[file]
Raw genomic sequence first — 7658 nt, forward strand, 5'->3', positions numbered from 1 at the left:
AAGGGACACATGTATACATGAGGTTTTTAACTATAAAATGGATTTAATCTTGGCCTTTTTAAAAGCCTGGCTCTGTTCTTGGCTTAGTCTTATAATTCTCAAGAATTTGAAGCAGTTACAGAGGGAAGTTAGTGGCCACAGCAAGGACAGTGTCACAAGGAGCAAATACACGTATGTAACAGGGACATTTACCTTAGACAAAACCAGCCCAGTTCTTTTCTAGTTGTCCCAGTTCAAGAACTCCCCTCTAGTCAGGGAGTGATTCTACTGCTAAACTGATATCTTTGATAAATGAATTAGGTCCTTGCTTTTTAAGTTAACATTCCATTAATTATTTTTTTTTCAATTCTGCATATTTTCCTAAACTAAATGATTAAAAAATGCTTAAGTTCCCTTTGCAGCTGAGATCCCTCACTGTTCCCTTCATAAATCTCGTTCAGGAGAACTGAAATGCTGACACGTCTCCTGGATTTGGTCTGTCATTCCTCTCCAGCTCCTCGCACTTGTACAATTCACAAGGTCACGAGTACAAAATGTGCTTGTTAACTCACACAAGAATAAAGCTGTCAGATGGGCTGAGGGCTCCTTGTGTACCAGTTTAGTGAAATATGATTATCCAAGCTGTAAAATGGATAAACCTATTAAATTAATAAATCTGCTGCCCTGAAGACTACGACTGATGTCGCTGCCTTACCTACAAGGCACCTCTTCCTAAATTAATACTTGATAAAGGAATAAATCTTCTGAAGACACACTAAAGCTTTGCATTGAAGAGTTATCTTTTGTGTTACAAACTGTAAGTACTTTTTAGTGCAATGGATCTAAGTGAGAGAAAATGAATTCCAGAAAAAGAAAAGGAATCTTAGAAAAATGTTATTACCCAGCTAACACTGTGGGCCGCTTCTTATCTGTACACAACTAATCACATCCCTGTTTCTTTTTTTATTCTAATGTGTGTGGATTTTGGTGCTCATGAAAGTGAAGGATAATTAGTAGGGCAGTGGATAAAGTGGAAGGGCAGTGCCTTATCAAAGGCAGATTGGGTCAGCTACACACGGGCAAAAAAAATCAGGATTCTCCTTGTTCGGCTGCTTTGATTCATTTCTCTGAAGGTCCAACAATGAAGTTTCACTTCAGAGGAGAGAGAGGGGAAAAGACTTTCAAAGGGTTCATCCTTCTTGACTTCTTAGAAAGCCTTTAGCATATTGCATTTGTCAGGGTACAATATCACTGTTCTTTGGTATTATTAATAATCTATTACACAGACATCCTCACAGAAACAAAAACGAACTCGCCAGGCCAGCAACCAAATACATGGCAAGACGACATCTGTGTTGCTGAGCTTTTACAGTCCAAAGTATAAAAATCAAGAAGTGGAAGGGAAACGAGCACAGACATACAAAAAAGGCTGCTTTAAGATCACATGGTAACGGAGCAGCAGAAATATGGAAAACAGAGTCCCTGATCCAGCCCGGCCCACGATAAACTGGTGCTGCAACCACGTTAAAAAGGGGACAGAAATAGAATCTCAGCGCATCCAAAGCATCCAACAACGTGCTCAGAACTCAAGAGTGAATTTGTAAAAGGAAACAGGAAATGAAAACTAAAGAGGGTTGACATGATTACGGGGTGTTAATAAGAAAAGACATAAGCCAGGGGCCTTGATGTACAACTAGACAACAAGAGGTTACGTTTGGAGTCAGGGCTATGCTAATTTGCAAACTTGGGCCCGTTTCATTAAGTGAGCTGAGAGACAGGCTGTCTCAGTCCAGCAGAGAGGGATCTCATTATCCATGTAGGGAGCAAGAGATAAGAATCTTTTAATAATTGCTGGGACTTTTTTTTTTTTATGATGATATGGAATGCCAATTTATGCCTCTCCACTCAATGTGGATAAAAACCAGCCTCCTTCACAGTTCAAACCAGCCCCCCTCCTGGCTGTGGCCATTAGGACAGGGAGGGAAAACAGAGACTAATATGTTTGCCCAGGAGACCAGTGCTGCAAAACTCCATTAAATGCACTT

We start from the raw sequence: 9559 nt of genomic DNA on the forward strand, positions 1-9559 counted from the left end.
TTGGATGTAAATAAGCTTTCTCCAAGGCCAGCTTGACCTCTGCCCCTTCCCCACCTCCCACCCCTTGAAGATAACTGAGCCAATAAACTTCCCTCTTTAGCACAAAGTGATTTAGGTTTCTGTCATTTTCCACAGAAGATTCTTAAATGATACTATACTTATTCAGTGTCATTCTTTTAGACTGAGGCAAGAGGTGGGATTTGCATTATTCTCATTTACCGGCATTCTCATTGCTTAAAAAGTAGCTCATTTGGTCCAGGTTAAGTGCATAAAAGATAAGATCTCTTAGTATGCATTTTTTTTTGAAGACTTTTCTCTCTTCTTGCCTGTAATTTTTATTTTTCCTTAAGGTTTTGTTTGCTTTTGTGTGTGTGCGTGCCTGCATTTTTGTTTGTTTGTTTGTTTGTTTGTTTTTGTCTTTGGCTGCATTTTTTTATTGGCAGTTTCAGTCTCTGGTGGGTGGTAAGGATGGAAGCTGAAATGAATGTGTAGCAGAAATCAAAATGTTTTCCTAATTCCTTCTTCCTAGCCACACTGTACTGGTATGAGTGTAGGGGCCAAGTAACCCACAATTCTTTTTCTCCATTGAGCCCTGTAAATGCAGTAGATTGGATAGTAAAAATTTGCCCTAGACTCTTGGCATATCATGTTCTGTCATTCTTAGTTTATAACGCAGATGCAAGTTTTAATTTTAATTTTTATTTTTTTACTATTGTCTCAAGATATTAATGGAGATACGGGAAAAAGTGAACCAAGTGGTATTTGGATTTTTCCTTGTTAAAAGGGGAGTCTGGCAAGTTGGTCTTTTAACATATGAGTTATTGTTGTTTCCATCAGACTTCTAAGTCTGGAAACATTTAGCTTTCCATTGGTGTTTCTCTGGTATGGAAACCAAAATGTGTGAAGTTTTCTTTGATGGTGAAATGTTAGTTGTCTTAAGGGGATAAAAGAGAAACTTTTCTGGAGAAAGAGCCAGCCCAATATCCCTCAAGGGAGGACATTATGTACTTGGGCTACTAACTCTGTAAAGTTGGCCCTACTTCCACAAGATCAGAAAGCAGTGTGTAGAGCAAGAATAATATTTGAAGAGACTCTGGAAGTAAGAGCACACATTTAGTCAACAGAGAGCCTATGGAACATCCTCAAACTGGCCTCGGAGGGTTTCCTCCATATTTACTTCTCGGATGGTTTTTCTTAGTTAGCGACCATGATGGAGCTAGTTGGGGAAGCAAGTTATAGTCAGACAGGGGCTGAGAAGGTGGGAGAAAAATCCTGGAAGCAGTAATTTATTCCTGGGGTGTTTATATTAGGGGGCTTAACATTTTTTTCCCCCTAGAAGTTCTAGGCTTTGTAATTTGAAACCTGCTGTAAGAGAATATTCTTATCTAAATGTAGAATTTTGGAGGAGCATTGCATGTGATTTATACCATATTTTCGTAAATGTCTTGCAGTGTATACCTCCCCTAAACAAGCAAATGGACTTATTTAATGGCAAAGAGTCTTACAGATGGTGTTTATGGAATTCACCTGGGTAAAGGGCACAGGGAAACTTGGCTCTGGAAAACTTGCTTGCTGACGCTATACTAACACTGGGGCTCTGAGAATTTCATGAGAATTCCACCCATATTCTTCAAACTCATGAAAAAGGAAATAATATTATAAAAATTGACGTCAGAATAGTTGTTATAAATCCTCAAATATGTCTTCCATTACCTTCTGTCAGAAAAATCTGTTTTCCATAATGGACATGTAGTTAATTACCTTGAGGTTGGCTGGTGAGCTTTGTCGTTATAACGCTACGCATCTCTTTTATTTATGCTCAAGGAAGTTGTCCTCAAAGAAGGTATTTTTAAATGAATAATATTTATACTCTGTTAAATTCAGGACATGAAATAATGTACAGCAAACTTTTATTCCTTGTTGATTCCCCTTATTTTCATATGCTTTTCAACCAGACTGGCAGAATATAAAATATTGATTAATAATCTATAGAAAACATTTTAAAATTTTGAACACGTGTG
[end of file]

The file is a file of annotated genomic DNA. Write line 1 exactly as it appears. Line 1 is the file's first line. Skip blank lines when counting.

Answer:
Raw genomic sequence first — 7658 nt, forward strand, 5'->3', positions numbered from 1 at the left: